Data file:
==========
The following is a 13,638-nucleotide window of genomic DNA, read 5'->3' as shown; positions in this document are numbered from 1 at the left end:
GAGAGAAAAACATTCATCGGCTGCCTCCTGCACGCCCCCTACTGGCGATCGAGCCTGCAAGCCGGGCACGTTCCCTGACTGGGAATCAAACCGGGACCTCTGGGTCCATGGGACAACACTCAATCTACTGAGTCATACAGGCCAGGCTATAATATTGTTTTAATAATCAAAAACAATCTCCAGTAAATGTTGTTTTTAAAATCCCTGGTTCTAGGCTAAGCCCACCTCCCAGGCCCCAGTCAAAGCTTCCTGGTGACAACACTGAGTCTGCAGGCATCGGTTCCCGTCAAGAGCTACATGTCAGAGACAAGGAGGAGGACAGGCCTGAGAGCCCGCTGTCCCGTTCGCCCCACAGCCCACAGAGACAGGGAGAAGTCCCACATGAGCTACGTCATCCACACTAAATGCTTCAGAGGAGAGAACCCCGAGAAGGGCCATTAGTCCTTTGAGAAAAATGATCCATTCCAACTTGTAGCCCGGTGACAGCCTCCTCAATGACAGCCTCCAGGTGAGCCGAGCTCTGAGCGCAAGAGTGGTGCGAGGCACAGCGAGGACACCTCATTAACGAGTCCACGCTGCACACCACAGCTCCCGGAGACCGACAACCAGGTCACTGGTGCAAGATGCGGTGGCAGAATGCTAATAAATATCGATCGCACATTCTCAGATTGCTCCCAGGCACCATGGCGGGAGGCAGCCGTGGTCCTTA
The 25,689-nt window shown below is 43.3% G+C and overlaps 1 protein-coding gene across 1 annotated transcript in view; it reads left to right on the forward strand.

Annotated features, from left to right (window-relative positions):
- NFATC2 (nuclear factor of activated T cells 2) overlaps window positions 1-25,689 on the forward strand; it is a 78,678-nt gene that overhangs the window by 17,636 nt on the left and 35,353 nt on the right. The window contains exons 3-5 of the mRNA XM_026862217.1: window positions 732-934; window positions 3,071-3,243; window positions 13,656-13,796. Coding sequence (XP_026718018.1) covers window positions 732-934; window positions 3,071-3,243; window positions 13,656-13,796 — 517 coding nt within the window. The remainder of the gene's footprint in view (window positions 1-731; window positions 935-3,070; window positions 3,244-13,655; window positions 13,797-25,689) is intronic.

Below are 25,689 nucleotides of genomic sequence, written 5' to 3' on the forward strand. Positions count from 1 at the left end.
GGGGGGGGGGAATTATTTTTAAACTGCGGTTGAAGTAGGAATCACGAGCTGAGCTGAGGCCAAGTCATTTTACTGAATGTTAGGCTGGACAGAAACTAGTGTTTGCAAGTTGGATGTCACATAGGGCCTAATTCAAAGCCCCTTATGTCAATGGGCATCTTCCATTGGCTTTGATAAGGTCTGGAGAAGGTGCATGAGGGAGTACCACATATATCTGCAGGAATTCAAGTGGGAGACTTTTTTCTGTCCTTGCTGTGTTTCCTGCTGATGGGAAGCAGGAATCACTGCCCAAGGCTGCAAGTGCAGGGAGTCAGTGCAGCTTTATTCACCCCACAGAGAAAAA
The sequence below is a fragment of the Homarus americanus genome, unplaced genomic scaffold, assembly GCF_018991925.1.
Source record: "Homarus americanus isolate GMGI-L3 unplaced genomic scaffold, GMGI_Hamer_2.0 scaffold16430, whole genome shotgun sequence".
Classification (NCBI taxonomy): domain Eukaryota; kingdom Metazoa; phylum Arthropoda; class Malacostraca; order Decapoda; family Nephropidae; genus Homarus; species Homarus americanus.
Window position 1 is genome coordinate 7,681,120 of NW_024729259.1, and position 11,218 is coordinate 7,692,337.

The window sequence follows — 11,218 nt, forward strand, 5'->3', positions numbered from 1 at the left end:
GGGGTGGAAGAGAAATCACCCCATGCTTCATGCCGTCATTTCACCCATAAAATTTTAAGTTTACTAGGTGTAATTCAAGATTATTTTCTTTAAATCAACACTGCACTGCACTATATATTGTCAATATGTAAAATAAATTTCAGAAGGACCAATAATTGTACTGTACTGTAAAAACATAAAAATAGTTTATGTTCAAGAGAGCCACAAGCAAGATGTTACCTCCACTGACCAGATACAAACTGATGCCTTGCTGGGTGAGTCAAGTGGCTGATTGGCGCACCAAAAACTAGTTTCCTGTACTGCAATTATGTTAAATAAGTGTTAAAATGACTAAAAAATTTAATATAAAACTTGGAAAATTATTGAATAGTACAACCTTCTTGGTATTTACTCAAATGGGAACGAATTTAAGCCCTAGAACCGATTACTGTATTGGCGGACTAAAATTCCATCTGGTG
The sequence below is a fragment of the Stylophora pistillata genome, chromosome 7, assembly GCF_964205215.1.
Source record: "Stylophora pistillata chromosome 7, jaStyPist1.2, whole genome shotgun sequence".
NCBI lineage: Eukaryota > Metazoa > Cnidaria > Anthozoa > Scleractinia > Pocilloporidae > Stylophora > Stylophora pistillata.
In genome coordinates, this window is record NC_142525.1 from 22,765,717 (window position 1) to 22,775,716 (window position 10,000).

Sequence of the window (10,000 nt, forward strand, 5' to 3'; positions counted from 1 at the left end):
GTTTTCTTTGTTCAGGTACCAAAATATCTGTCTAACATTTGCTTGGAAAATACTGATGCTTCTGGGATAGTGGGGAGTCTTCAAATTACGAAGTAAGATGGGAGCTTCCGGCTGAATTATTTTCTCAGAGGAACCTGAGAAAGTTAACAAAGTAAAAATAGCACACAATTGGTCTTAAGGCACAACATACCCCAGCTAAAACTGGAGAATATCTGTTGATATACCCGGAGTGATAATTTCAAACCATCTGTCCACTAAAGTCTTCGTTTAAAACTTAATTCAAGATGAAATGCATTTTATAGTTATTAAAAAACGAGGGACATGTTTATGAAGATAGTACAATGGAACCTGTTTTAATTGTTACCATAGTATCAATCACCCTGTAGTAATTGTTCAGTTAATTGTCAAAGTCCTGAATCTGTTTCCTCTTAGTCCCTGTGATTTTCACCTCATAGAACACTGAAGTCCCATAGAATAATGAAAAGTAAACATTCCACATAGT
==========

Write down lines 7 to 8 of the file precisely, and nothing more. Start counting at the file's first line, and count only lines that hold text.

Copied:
GGGGGGGGGGAATTATTTTTAAACTGCGGTTGAAGTAGGAATCACGAGCTGAGCTGAGGCCAAGTCATTTTACTGAATGTTAGGCTGGACAGAAACTAGTGTTTGCAAGTTGGATGTCACATAGGGCCTAATTCAAAGCCCCTTATGTCAATGGGCATCTTCCATTGGCTTTGATAAGGTCTGGAGAAGGTGCATGAGGGAGTACCACATATATCTGCAGGAATTCAAGTGGGAGACTTTTTTCTGTCCTTGCTGTGTTTCCTGCTGATGGGAAGCAGGAATCACTGCCCAAGGCTGCAAGTGCAGGGAGTCAGTGCAGCTTTATTCACCCCACAGAGAAAAA
The sequence below is a fragment of the Homarus americanus genome, unplaced genomic scaffold, assembly GCF_018991925.1.